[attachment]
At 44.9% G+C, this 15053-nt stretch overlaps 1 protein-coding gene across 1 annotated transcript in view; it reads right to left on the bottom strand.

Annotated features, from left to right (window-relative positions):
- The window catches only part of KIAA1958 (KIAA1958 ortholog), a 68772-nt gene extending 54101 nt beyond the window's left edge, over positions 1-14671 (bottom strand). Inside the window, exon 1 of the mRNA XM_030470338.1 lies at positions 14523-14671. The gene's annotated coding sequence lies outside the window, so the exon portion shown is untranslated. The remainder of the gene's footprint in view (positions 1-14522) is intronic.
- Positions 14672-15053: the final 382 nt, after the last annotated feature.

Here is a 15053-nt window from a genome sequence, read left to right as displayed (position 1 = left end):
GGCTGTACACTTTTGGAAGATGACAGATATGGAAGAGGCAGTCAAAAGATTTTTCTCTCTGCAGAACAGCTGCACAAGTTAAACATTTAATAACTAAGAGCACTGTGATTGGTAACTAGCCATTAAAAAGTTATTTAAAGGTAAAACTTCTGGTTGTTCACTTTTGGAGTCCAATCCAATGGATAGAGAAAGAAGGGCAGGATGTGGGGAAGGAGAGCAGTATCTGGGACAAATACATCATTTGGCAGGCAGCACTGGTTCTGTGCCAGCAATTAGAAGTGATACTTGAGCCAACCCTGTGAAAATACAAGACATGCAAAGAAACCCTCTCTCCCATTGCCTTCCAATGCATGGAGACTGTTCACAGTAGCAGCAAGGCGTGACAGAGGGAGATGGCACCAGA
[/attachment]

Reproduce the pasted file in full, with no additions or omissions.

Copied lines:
At 44.9% G+C, this 15053-nt stretch overlaps 1 protein-coding gene across 1 annotated transcript in view; it reads right to left on the bottom strand.

Annotated features, from left to right (window-relative positions):
- The window catches only part of KIAA1958 (KIAA1958 ortholog), a 68772-nt gene extending 54101 nt beyond the window's left edge, over positions 1-14671 (bottom strand). Inside the window, exon 1 of the mRNA XM_030470338.1 lies at positions 14523-14671. The gene's annotated coding sequence lies outside the window, so the exon portion shown is untranslated. The remainder of the gene's footprint in view (positions 1-14522) is intronic.
- Positions 14672-15053: the final 382 nt, after the last annotated feature.

Here is a 15053-nt window from a genome sequence, read left to right as displayed (position 1 = left end):
GGCTGTACACTTTTGGAAGATGACAGATATGGAAGAGGCAGTCAAAAGATTTTTCTCTCTGCAGAACAGCTGCACAAGTTAAACATTTAATAACTAAGAGCACTGTGATTGGTAACTAGCCATTAAAAAGTTATTTAAAGGTAAAACTTCTGGTTGTTCACTTTTGGAGTCCAATCCAATGGATAGAGAAAGAAGGGCAGGATGTGGGGAAGGAGAGCAGTATCTGGGACAAATACATCATTTGGCAGGCAGCACTGGTTCTGTGCCAGCAATTAGAAGTGATACTTGAGCCAACCCTGTGAAAATACAAGACATGCAAAGAAACCCTCTCTCCCATTGCCTTCCAATGCATGGAGACTGTTCACAGTAGCAGCAAGGCGTGACAGAGGGAGATGGCACCAGA